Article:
Low test-retest reliabilities over periods from ten
days to five months have been obtained on a partial-rank order sociometric, the PSI, of preschool-age
children’s peer preferences. These results have
been interpreted to mean that preschool-age children
do not have stable and enduring friendships
with their peers. An alternative possibility is that
the reliabilities of partially ranked data are so low
as to obscure the existence of stable individual
friendships in this age group. A full-rank order sociometric
instrument, the PCST, utilizing color
photographs of the children in a preschool group as
aids in eliciting friendship choices from the children,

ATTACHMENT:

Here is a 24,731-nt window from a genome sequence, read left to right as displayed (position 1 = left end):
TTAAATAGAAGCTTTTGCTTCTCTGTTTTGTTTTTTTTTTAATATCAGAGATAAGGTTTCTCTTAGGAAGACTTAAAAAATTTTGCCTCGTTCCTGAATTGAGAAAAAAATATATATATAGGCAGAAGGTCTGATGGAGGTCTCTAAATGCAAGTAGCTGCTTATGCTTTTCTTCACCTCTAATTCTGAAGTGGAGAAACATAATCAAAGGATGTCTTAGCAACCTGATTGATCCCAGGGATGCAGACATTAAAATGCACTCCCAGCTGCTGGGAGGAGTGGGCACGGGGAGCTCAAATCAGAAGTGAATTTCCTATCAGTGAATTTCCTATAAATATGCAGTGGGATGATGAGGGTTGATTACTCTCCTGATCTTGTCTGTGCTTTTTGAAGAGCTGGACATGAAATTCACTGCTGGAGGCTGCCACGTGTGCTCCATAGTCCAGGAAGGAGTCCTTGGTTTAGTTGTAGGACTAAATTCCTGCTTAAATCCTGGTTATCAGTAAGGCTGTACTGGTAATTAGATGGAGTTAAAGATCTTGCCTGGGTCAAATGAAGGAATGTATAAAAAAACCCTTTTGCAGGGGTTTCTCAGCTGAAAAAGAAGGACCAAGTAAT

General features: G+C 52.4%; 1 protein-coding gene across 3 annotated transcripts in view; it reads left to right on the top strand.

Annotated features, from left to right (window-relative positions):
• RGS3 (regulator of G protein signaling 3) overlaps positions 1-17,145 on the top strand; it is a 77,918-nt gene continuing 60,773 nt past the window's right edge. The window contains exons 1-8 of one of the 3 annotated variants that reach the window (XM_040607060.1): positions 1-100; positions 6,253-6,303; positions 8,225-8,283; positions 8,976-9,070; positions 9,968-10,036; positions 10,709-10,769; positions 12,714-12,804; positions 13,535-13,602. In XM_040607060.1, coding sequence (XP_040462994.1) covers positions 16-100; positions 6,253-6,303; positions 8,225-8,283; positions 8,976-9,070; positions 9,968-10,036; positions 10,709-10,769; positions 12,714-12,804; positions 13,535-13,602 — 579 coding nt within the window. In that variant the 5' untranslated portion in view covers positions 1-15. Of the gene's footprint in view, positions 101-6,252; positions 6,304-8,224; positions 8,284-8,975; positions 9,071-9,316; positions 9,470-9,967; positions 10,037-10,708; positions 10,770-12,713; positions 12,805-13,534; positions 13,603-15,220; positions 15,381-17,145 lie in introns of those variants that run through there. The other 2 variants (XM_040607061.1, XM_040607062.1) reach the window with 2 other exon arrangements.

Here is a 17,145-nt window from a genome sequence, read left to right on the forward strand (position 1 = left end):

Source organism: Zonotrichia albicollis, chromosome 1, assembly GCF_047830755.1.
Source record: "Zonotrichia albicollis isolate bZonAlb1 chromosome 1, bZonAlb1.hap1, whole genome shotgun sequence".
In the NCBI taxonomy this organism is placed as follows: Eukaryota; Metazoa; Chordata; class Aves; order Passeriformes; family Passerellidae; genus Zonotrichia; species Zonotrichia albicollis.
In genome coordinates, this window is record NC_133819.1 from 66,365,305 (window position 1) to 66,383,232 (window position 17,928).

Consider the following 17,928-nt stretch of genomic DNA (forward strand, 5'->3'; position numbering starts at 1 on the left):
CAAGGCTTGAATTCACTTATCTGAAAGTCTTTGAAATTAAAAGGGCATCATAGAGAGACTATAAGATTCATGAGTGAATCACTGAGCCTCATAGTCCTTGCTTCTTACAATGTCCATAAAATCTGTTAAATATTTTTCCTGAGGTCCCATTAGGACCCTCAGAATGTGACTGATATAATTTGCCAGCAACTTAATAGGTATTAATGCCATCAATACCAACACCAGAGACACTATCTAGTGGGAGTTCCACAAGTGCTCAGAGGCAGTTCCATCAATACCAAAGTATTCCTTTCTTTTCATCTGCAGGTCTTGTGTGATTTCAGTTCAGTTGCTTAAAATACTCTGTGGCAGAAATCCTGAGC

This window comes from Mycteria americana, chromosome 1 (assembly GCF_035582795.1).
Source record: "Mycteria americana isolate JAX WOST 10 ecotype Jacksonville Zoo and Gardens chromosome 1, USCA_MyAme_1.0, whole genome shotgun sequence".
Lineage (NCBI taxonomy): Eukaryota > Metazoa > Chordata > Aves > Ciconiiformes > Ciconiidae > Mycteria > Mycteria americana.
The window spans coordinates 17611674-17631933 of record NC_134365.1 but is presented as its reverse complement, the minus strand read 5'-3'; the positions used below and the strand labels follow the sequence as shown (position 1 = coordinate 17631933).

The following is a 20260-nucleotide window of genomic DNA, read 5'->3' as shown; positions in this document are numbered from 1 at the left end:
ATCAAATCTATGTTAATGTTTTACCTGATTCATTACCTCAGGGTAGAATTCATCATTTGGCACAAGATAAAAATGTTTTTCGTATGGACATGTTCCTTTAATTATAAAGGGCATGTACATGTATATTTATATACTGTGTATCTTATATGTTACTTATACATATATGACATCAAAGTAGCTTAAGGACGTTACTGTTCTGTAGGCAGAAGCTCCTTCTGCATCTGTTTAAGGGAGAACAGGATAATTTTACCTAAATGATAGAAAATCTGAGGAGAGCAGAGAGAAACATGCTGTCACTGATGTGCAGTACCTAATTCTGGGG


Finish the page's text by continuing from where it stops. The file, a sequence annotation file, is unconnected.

was developed and tested on a group of three-year-olds and a group of four-year-olds. The sociometric
measurements from both the PSI and the
PCST were most reliable for the four-year-old
group. Correlations between the PSI and the PCST,
when corrected for attenuation, revealed that the
two measures were probably assessing the same
peer choice behavior, although the PCST was
markedly superior in reliability. Administration
time for the PCST was higher but substantially less
than for previous paired-comparisons procedures.
Cohen, Allan S & Van Tassel, Elizabeth. (1978). A comparison of partial and complete paired comparisons in sociometric measurement of preschool groups. Applied Psychological Measurement, 2, 31-40. doi:10.1177/014662167800200103
Cohen, Allan S.; Van Tassel, Elizabeth.
A comparison of partial and complete paired comparisons in sociometric measurement of preschool groups.
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